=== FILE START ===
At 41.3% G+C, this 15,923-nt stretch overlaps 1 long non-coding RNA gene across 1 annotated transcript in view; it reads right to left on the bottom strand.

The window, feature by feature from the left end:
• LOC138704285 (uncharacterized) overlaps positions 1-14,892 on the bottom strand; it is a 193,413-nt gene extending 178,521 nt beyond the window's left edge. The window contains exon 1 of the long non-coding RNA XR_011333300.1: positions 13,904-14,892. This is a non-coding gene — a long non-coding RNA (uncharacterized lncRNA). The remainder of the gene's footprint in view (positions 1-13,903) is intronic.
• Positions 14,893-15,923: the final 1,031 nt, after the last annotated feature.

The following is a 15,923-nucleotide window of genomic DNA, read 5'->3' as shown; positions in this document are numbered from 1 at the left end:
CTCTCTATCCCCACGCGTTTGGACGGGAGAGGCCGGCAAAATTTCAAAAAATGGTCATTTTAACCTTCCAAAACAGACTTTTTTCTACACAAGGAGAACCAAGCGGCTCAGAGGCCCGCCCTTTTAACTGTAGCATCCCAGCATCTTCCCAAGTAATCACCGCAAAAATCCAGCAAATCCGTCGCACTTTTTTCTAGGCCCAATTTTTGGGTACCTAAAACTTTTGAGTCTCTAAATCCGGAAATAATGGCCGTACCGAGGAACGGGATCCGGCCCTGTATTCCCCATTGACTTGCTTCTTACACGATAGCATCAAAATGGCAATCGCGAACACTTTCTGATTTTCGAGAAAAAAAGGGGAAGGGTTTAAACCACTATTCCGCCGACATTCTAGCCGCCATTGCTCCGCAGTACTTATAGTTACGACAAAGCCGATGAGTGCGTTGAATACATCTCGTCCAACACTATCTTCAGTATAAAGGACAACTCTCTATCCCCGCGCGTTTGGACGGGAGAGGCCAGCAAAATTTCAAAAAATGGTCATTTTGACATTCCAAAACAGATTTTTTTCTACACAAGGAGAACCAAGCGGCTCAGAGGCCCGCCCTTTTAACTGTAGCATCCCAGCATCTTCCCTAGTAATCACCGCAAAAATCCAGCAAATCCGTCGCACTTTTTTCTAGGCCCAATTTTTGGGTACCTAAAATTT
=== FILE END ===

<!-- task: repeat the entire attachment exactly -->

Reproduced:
At 41.3% G+C, this 15,923-nt stretch overlaps 1 long non-coding RNA gene across 1 annotated transcript in view; it reads right to left on the bottom strand.

The window, feature by feature from the left end:
• LOC138704285 (uncharacterized) overlaps positions 1-14,892 on the bottom strand; it is a 193,413-nt gene extending 178,521 nt beyond the window's left edge. The window contains exon 1 of the long non-coding RNA XR_011333300.1: positions 13,904-14,892. This is a non-coding gene — a long non-coding RNA (uncharacterized lncRNA). The remainder of the gene's footprint in view (positions 1-13,903) is intronic.
• Positions 14,893-15,923: the final 1,031 nt, after the last annotated feature.

The following is a 15,923-nucleotide window of genomic DNA, read 5'->3' as shown; positions in this document are numbered from 1 at the left end:
CTCTCTATCCCCACGCGTTTGGACGGGAGAGGCCGGCAAAATTTCAAAAAATGGTCATTTTAACCTTCCAAAACAGACTTTTTTCTACACAAGGAGAACCAAGCGGCTCAGAGGCCCGCCCTTTTAACTGTAGCATCCCAGCATCTTCCCAAGTAATCACCGCAAAAATCCAGCAAATCCGTCGCACTTTTTTCTAGGCCCAATTTTTGGGTACCTAAAACTTTTGAGTCTCTAAATCCGGAAATAATGGCCGTACCGAGGAACGGGATCCGGCCCTGTATTCCCCATTGACTTGCTTCTTACACGATAGCATCAAAATGGCAATCGCGAACACTTTCTGATTTTCGAGAAAAAAAGGGGAAGGGTTTAAACCACTATTCCGCCGACATTCTAGCCGCCATTGCTCCGCAGTACTTATAGTTACGACAAAGCCGATGAGTGCGTTGAATACATCTCGTCCAACACTATCTTCAGTATAAAGGACAACTCTCTATCCCCGCGCGTTTGGACGGGAGAGGCCAGCAAAATTTCAAAAAATGGTCATTTTGACATTCCAAAACAGATTTTTTTCTACACAAGGAGAACCAAGCGGCTCAGAGGCCCGCCCTTTTAACTGTAGCATCCCAGCATCTTCCCTAGTAATCACCGCAAAAATCCAGCAAATCCGTCGCACTTTTTTCTAGGCCCAATTTTTGGGTACCTAAAATTT